7

I'm currently working on refactoring the code-base for one of our services. I'm been going through reviewing everything, and I feel it's a bit scattered, and could probably adhere to OOP principles better.

I have three classes that are all derivative of another class Cache. All three of these classes perform the exact same operations, the only difference is the type of object they are querying for and what method call they use to query them. What would be the best method of making these classes even more simple?

public static class ZenDeskCache
{
    public static ZendeskApi Api = new ZendeskApi(GlobalVariables.ZendeskUrl, GlobalVariables.ZendeskUser,
        GlobalVariables.ZendeskPass);

    public class Users : Cache<Users, List<User>>
    {
        protected override List<User> GetData()
        {
            var users = Api.Users.GetAllUsers();
            var allUsers = new List<User>(users.Users);

            while (users.NextPage != null)
            {
                users = Api.Users.GetByPageUrl<GroupUserResponse>(users.NextPage);
                allUsers.AddRange(new List<User>(users.Users));
            }

            allUsers = allUsers.OrderBy(n => n.Name).ToList();

            return allUsers;
        }

        protected override TimeSpan GetLifetime()
        {
            return TimeSpan.FromDays(1);
        }
    }

    public class Organizations : Cache<Organizations, List<Organization>>
    {
        protected override List<Organization> GetData()
        {
            var organizations = Api.Organizations.GetOrganizations();
            var allOrgs = new List<Organization>(organizations.Organizations);

            while (organizations.NextPage != null)
            {
                organizations = Api.Users.GetByPageUrl<GroupOrganizationResponse>(organizations.NextPage);
                allOrgs.AddRange(new List<Organization>(organizations.Organizations));
            }

            allOrgs = allOrgs.OrderBy(n => n.Name).ToList();

            return allOrgs;
        }

        protected override TimeSpan GetLifetime()
        {
            return TimeSpan.FromDays(1);
        }
    }

    public class Groups : Cache<Groups, List<Group>>
    {
        protected override List<Group> GetData()
        {
            var groups = Api.Groups.GetGroups();
            var allGroups = new List<Group>(groups.Groups);

            while (groups.NextPage != null)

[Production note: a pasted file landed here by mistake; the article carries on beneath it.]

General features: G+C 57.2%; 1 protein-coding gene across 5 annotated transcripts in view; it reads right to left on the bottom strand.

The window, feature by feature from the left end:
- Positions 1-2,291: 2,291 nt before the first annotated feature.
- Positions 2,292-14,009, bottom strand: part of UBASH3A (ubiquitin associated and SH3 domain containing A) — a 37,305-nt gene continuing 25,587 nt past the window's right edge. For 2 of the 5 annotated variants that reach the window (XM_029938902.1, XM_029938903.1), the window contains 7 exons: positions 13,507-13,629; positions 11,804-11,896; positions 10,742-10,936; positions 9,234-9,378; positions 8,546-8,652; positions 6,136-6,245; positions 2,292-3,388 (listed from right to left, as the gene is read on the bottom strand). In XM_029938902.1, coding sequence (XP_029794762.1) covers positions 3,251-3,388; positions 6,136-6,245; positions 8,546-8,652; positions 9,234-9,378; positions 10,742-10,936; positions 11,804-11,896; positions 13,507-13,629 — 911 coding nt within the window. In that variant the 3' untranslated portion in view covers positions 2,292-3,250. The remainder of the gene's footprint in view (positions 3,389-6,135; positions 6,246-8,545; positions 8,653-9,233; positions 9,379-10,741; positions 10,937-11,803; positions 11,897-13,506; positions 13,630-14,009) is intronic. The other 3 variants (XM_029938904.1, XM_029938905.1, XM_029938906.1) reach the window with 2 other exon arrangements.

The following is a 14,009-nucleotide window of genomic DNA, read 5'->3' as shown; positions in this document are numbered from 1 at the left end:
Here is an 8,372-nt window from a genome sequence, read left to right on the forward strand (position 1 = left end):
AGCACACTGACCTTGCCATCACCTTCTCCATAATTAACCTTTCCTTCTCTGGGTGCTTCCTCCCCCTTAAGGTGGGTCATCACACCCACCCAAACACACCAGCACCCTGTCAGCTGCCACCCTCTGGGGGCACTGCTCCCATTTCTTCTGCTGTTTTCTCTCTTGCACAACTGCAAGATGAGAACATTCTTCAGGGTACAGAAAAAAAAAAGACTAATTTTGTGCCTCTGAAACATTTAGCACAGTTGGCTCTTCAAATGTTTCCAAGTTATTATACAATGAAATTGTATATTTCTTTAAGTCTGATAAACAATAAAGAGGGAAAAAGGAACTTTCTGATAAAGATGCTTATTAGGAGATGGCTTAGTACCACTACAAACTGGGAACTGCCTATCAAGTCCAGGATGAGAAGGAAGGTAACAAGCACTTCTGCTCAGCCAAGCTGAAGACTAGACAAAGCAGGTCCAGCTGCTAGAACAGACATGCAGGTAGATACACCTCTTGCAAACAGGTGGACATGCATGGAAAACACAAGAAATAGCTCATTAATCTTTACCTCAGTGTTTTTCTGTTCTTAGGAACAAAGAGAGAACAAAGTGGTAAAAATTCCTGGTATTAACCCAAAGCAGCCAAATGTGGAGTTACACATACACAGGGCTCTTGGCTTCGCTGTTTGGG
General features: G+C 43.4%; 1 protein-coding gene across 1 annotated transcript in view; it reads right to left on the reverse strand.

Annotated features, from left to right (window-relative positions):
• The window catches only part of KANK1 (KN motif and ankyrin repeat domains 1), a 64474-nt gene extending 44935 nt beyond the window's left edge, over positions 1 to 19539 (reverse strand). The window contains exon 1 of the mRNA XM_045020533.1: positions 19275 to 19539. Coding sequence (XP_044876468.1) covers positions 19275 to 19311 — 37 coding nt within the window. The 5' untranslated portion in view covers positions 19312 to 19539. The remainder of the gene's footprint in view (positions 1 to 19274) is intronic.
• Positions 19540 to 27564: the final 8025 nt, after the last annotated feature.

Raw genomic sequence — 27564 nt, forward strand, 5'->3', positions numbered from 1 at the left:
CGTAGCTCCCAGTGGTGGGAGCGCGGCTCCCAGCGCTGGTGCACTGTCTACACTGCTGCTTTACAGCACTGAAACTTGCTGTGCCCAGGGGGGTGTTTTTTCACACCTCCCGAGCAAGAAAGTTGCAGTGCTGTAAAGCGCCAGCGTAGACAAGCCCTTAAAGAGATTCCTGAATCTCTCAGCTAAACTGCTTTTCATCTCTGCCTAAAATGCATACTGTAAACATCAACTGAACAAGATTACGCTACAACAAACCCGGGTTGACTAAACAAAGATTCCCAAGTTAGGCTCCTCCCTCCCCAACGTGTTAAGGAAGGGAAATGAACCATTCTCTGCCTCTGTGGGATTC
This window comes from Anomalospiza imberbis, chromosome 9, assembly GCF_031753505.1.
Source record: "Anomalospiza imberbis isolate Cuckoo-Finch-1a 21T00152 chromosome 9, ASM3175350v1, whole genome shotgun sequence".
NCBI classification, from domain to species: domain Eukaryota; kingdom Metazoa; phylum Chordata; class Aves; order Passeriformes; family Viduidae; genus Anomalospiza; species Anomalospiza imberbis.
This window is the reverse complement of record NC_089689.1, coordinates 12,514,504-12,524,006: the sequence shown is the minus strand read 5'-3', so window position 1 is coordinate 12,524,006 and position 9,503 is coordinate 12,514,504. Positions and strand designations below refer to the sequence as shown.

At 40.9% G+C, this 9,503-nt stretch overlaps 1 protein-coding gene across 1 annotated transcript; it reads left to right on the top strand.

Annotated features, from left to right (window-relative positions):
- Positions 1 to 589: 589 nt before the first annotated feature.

{
                groups = Api.Groups.GetByPageUrl<MultipleGroupResponse>(groups.NextPage);
                allGroups.AddRange(new List<Group>(groups.Groups));
            }

            allGroups = allGroups.OrderBy(n => n.Name).ToList();

            return allGroups;
        }

        protected override TimeSpan GetLifetime()
        {
            return TimeSpan.FromSeconds(600);
        }
    }
}
  • Do you have a typo here? organizations = Api.Users.GetByPageUrl(... – Mike Nakis Nov 20 '15 at 12:05
  • If you're answering your question in that edit, please put it in a separate answer instead. Your question is no longer a question; it's a blog post. – Robert Harvey Nov 20 '15 at 14:27
5

The problem is that the design of the underlying API loves to repeat type information in all property names:

... Api.Groups.GetGroups();
... groups.Groups ...

    ... Api.Groups.GetByPageUrl<MultipleGroupResponse>(...);
    ... groups.Groups ...

This misdesign makes it difficult to abstract over all otherwise identical Api.X objects. In particular, your methods differ in these points:

  • the Api.X object that methods are called on
  • the name of the Api.X.GetX() method to get the inital response
  • the name of the property x.X that accesses the data in one response
  • the type of the response from GetPageByUrl

The solution is to introduce an appropriate layer that levels away these differences. E.g. you could define a common function CommonGetData that could be invoked like this:[1]

[1]: Please note that I'm not fluent in C#, so only take note of the conceptual design rather than the specifics of syntax.

protected override List<User> GetData()
{
    return CommonGetData(
        Api.Users,
        (api) => api.GetAllUsers(),
        (response) => response.Users,
    );
}

With CommonGetData being defined approximately like this:

private static <T, ResponseT, ApiT> List<T> CommonGetData(
        ApiT api,
        Function<ResponseT, ApiT> getInitialResponse,
        Function<Collection<T>, ResponseT> itemsFromResponse,
    )
{
    ResponseT response = getInitialResponse(api);
    var allItems = new List<T>(itemsFromResponse(response);

    while (response.NextPage != null)
    {